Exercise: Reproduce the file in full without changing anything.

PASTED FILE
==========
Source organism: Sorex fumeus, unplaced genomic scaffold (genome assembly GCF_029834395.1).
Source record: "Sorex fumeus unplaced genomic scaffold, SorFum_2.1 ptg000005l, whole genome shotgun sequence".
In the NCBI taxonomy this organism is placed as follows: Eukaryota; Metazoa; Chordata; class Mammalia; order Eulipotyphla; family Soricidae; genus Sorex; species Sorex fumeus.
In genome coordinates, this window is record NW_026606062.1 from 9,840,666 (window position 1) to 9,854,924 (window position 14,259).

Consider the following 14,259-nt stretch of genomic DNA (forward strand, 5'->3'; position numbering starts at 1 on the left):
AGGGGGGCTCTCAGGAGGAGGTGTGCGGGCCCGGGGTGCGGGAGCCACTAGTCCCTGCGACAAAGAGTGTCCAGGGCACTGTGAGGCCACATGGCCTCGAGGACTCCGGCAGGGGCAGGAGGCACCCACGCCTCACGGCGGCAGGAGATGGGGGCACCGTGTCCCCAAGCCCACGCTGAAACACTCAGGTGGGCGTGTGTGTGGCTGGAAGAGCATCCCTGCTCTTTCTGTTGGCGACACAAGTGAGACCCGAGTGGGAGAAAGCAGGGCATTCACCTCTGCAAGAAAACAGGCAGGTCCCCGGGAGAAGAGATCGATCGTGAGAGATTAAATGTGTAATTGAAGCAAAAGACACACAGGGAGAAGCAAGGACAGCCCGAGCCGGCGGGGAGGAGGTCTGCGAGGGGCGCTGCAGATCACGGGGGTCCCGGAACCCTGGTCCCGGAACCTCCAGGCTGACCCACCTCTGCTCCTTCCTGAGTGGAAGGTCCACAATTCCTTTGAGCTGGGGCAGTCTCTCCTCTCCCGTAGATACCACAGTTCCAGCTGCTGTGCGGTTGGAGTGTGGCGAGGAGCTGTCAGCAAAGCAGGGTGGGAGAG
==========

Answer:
Source organism: Sorex fumeus, unplaced genomic scaffold (genome assembly GCF_029834395.1).
Source record: "Sorex fumeus unplaced genomic scaffold, SorFum_2.1 ptg000005l, whole genome shotgun sequence".
In the NCBI taxonomy this organism is placed as follows: Eukaryota; Metazoa; Chordata; class Mammalia; order Eulipotyphla; family Soricidae; genus Sorex; species Sorex fumeus.
In genome coordinates, this window is record NW_026606062.1 from 9,840,666 (window position 1) to 9,854,924 (window position 14,259).

Consider the following 14,259-nt stretch of genomic DNA (forward strand, 5'->3'; position numbering starts at 1 on the left):
AGGGGGGCTCTCAGGAGGAGGTGTGCGGGCCCGGGGTGCGGGAGCCACTAGTCCCTGCGACAAAGAGTGTCCAGGGCACTGTGAGGCCACATGGCCTCGAGGACTCCGGCAGGGGCAGGAGGCACCCACGCCTCACGGCGGCAGGAGATGGGGGCACCGTGTCCCCAAGCCCACGCTGAAACACTCAGGTGGGCGTGTGTGTGGCTGGAAGAGCATCCCTGCTCTTTCTGTTGGCGACACAAGTGAGACCCGAGTGGGAGAAAGCAGGGCATTCACCTCTGCAAGAAAACAGGCAGGTCCCCGGGAGAAGAGATCGATCGTGAGAGATTAAATGTGTAATTGAAGCAAAAGACACACAGGGAGAAGCAAGGACAGCCCGAGCCGGCGGGGAGGAGGTCTGCGAGGGGCGCTGCAGATCACGGGGGTCCCGGAACCCTGGTCCCGGAACCTCCAGGCTGACCCACCTCTGCTCCTTCCTGAGTGGAAGGTCCACAATTCCTTTGAGCTGGGGCAGTCTCTCCTCTCCCGTAGATACCACAGTTCCAGCTGCTGTGCGGTTGGAGTGTGGCGAGGAGCTGTCAGCAAAGCAGGGTGGGAGAG